Israeli Arabs continue to exist as second-class citizens of Israel.* Their housing, education, social services, and employment opportunities resemble the second-rate conditions offered African-Americans less than a generation ago. Israel’s Ashkenazi elites discriminated against the Sephardim for decades; it does not require a Ph.D. to imagine the treatment meted out to non-Jews, given the history of racial hostility experienced by the Sephardim. Evidence mounts that Israel is a pariah State. The Israeli Army13 openly admits that soldiers routinely circumvent rules against random use of lethal force. The recent murder of thirteen Israeli Arabs during some of the worst rioting in Israel-proper only adds more evidence to the charge that Israel is a pariah nation.14

Democracies do not routinely fire upon their citizens, and when such tragedies occur, the offending nation is traumatized. For example, on May 4, 1970, the Ohio National Guard killed four students at Kent State. That tragedy traumatized America for an entire generation. The police departments’ excessive use of lethal force to suppress America’s urban riots in the late 1960s led to a number of reforms. Another example occurred in South Korea. Throughout most of the 1980s, pro-democracy South Korean students and workers violently clashed with security forces and police. The protesters often threw Molotov cocktails, iron bolts, hammers, rocks, lead-packed bottles, yet the South Korean police forces never resorted to lethal force.15 But the Israeli Defense Forces (IDF) apparently has never heard of water cannons, smoke and tear gas grenades, and the use of anti-riot forces in large formations. True, the last option may no longer be feasible since Palestinian gunmen occasionally commit the crime of retaliatory return-fire.

However, had Israel used just such methods during the first Intifada (1987-1992), perhaps the current lethal crossfire between opposing forces would occur with less frequency. Instead, Israel sends a tiny number of soldiers in lightly armored vehicles to man checkpoints that fall under a barrage of stones. There is an old adage: “Soldiers make bad policemen.” Heavily armed young soldiers, with weapons at the ready, are going to use whatever is immediately available. Israel’s policy of sending small patrols of soldiers into situations that demand the use of a large number of riot-trained police indicates a total disregard for the safety of both these soldiers and the Palestinians. The net effect of such “policing” methods is hundreds of dead and thousands of wounded Palestinians. Today, in Israel, the news of yet another Palestinian teenager shot dead is treated with blasé.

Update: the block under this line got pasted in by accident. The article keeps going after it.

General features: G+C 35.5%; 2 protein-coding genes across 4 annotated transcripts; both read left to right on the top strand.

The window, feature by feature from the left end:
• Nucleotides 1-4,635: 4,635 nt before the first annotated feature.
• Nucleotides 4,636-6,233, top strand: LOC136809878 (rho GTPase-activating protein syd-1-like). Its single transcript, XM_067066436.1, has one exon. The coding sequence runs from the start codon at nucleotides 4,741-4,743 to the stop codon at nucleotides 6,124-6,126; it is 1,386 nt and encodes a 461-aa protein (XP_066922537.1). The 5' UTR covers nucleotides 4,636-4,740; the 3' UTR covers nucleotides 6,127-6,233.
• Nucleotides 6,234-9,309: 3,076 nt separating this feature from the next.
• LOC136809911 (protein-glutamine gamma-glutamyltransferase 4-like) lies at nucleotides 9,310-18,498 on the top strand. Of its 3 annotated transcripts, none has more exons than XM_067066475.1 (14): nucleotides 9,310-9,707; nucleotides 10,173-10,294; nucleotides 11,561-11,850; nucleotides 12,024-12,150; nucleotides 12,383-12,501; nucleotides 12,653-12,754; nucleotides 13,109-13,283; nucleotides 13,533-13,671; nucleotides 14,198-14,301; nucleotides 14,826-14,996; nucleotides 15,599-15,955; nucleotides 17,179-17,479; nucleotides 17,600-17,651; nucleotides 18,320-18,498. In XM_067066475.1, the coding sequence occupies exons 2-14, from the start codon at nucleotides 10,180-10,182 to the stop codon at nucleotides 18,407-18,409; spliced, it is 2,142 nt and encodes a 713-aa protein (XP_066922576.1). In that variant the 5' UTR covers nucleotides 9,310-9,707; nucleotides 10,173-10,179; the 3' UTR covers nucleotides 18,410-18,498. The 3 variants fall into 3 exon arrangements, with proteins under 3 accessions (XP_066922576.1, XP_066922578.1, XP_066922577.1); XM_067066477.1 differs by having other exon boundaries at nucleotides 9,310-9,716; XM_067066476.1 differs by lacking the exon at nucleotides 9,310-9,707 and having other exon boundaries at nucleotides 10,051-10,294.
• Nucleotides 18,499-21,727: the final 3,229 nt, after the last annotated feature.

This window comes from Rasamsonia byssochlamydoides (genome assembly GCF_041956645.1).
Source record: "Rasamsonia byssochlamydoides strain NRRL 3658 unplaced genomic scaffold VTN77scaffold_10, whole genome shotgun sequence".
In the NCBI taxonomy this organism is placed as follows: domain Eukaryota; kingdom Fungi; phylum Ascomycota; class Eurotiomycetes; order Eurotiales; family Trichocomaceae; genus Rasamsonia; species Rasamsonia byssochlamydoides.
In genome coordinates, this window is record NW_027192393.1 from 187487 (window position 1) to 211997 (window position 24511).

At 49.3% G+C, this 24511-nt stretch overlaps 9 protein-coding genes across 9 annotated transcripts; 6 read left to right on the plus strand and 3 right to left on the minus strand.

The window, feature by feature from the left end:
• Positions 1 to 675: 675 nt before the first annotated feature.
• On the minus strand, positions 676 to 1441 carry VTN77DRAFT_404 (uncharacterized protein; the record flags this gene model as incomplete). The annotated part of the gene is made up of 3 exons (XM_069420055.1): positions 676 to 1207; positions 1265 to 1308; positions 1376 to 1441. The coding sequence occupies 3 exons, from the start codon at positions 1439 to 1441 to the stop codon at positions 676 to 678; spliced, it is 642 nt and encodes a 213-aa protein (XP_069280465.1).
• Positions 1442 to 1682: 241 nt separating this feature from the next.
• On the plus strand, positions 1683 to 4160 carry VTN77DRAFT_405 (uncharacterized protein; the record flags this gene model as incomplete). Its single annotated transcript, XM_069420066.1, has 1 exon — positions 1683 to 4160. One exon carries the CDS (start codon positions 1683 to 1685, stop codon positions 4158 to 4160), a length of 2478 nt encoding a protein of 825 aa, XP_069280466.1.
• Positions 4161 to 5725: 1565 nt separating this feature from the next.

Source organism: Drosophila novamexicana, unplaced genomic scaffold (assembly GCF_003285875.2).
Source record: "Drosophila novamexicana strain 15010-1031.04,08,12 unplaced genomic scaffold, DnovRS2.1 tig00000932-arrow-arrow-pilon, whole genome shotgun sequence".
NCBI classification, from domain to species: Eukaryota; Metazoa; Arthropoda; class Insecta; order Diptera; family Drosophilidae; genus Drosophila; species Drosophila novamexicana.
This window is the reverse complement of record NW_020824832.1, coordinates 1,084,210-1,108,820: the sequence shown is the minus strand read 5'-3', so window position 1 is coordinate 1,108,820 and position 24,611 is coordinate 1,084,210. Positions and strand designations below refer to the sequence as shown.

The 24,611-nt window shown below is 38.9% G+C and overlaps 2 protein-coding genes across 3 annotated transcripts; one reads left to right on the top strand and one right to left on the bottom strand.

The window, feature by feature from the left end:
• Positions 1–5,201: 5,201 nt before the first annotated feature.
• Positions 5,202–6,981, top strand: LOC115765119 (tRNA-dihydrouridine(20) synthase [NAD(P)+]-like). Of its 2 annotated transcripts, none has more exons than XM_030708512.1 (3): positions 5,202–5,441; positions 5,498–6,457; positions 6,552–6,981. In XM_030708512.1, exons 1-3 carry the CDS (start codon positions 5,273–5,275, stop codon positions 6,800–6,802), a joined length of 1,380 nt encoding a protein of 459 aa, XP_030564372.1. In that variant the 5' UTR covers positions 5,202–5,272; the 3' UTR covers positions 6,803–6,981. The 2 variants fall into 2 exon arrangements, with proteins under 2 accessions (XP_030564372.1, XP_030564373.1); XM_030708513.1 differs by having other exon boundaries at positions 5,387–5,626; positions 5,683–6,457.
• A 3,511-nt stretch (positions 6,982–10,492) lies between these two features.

Israel. A “democracy” that does not offer its citizens civil marriage and divorce. A “democracy” that requires ID cards that do not designate nationality but rather race and ethnicity. Israel. A “democracy” that has placed a major part of her civil society in the hands of the Rabbinate, a medieval theocratic body that once refused DNA evidence in a case involving an Israeli who tried to prove his children were “Jewish.” Israel. A “democracy” that openly boasts of segregation as in a June 1999 Barak campaign billboard near Jaffa that stated: “Peace Through Separation: Us Here Them Over There.”16 A “democracy” that implements the “Law of Return” patterned on the National Socialists’ Nuremberg Laws. Israel. A “democracy” that establishes exclusionary housing, bypass roads, and shopping centers in illegally occupied territory. Israel. A “democracy” on the verge of electing a longtime, well-known war criminal as Prime Minister, a man who has promised to implement a national political agenda that resembles Italy and Germany several decades ago. Israel. A “democracy” of assassinations17, blockades, checkpoints, curfews, torture, administrative detention, collective punishment, segregated housing, theocratic rule over marriage and divorce, home demolition, arbitrarily administered “entry passes” to Jerusalem, open defiance of international laws and conventions (Hague, Geneva, UN Resolutions 242, 338, 181, 194), and noncompliance with nuclear nonproliferation. A “democracy” in possession of a NATO-caliber Army, Tank Corps, and Air Force, not to mention over two hundred nuclear warheads18 that in turn makes her the Sparta of the Middle East and Mediterranean region.

Israel could have established herself as a secular, pluralistic, liberal democracy. An Israeli Nation as opposed to an exclusivist Jewish State. What makes this so tragic and reprehensible is the fact that Israel remains the last European colonizer of non-Europeans. And worse, this occurred in 1948, after the calamities of two World Wars dispelled the legitimacy of colonialism. True, France, Great Britain, and even the United States dabbled in colonial adventures in Indochina, North Africa, Asia, and the Caribbean shortly after World War Two. However, a combination of Third World resistance and morally outraged citizenries in the respective countries put an end to those misadventures. The prospects for a similar moral awakening in Israel are dim. Until such a movement emerges in the “Jewish State” there will be no fulfillment of any democratic promise for all the inhabitants of Israel-Palestine. We return to the wisdom of the ancient Chinese. Let us call Israel’s political system by its proper name: Israel is not a democracy; it is an Apartheid Garrison-State, a modern-day Sparta.


Mr. Michael Lopez-Calderon taught High School Social Studies in Miami, Florida for seven years until March 2, 2001, when he was asked to leave the Jewish Day school where he had taught for the past five years. Michael was asked to leave for having posted pro-Palestinian comments on Palestine Media Watch’s subscriber-only e-mail. He remains an activist in the Miami area.